|Vietnam Veterans of America|
|President’s Message, September/October 2021|
Convention in the Age of Coronavirus
For the first time since our Founding Convention in 1983, the Twentieth National Convention will be held in November from the 2nd to the 6th. This will be our first national meeting since the beginning of the pandemic. Everything is in flux so it is not clear what the final rules of attendance will be. The Convention Planning Committee will keep us informed as we get closer to the date.
I hope that everyone has gotten their vaccinations. In fact, some of us may be eligible for a booster shot. If you fall into this category, we advise you and your companions to get them. For whatever reason, if you are not vaccinated, you may be required to get tested. Whether or not we will be required to wear masks inside is up in the air. As we get closer to the Convention, we will keep everyone informed about the local rules. The variants of the coronavirus are very deadly, so please take all precautions seriously.
TOXIC EXPOSURE IN THE MILITARY
2021 has become the year for dealing with toxic exposure in the military. The House and Senate are both working on similar bills that eventually will be merged into one giant piece of legislation to deal with every toxic exposure issue, including atomic testing and accident sites, Agent Orange in Vietnam and elsewhere, burn pits, and other exposures overseas and at home. We hope to have more detailed information available on the final bill by the time we get to Greensboro.
PASSING THE TORCH
Our work on behalf of veterans has extended beyond our peers who served in the Vietnam War. Most recently, we helped Post-9/11 veterans get assistance in identifying the residual effects of burn pits and other exposures and ensured that they receive the health and education benefits that were denied to us. Our success is clear from this statistic: More than 70 percent of Post-9/11 veterans have a college degree or higher. This is a startling success for the present-day GI Bill. However, this still leaves a significant number of Post-9/11 veterans with wounds, PTSD, and illnesses related to toxic substances in need of assistance.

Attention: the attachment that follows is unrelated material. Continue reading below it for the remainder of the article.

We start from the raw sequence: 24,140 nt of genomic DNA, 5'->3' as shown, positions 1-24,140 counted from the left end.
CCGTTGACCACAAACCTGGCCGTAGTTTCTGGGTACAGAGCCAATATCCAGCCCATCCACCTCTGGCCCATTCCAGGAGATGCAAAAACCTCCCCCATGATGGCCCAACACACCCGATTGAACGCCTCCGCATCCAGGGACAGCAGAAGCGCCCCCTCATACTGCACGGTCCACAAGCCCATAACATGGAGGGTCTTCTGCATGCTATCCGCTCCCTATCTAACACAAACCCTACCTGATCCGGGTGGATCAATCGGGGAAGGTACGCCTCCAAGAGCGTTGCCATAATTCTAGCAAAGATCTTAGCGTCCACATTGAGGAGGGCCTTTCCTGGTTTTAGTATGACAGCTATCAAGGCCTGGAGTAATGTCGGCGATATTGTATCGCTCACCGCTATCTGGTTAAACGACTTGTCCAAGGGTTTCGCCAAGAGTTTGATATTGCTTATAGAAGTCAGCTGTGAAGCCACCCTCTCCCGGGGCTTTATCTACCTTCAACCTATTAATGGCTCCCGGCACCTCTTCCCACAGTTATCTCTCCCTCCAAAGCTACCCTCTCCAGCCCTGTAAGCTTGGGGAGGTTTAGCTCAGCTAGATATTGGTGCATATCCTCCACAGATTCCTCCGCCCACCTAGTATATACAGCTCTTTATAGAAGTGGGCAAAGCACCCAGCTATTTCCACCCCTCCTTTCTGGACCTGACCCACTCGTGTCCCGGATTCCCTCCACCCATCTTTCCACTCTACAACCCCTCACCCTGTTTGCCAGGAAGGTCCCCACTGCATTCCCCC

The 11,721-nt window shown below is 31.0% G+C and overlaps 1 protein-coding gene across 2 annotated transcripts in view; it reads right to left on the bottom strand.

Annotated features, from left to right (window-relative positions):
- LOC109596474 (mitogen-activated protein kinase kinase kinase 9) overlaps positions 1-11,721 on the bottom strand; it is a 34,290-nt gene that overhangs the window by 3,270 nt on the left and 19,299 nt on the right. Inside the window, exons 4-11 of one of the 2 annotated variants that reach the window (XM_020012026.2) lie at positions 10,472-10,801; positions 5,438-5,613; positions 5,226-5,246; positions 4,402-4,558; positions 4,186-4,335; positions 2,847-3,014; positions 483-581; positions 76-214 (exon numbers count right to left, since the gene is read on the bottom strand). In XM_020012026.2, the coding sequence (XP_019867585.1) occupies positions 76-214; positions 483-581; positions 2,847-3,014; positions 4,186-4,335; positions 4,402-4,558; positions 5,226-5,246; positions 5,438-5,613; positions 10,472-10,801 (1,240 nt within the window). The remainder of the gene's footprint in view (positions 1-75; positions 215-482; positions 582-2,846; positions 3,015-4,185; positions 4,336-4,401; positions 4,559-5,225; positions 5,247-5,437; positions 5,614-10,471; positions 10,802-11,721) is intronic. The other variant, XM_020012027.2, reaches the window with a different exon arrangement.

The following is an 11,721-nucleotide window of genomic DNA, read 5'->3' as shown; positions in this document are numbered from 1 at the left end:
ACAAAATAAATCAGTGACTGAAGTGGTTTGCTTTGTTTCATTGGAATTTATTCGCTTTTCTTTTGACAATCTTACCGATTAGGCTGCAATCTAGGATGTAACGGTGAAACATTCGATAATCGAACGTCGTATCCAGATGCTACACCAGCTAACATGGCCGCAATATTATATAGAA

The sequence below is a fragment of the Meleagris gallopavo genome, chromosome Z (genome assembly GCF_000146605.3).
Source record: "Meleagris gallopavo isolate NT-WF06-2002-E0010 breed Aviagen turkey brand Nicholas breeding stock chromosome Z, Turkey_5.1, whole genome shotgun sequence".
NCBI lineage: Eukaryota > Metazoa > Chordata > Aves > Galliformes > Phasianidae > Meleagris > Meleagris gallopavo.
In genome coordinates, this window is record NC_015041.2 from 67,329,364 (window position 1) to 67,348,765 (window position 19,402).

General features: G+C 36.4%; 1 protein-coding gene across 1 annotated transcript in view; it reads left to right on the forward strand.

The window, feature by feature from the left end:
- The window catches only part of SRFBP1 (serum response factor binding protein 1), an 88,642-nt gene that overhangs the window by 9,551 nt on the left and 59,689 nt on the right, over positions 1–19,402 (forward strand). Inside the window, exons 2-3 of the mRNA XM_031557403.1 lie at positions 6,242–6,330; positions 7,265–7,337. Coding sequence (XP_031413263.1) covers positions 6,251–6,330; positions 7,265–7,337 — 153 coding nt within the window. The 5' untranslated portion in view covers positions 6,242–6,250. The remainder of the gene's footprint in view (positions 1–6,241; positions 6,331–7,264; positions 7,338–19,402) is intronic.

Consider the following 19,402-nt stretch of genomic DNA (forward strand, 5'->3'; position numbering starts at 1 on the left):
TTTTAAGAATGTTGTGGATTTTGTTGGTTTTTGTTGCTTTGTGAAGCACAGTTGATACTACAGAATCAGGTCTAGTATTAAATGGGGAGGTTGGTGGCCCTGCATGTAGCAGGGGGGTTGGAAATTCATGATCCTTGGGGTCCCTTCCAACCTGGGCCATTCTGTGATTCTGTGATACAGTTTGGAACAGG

We can rightfully be proud of our efforts, but are we done?
THE FUTURE OF VVA
The effects of PTSD and Agent Orange and old age have hindered our ability to continue our efforts on behalf of veterans and their families. Other issues also have had an impact. After the forced cutback of our staff last year because of the economic impact of the pandemic, and a key retirement, we only have three employees on our national staff who are Vietnam-era veterans: Artie Shelton, M.D., the Director of the Veterans Health Council; Wes Guidry, our Meeting Planner: and Marc Leepson, the Arts Editor and senior writer for The Veteran.
If we are to live up to our motto, “Never again will one generation of veterans abandon another,” we must prepare for a transition. The last Convention discussed two possible routes. One resolution made it simple: Change VVA’s name, change our membership to include those who followed us, and continue our existing operations. Another resolution charged the leadership to identify or create a new veterans organization with which we could enter into an agreement to assume our operations, particularly the veterans benefits and government affairs programs.
Both resolutions were rejected. However, Resolution GA-21 was approved, which tasked the Officers and Board with investigating the feasibility of creating a new organization with a new name. A full report on the results of our investigation is being prepared that will be presented to the delegates at the Convention.
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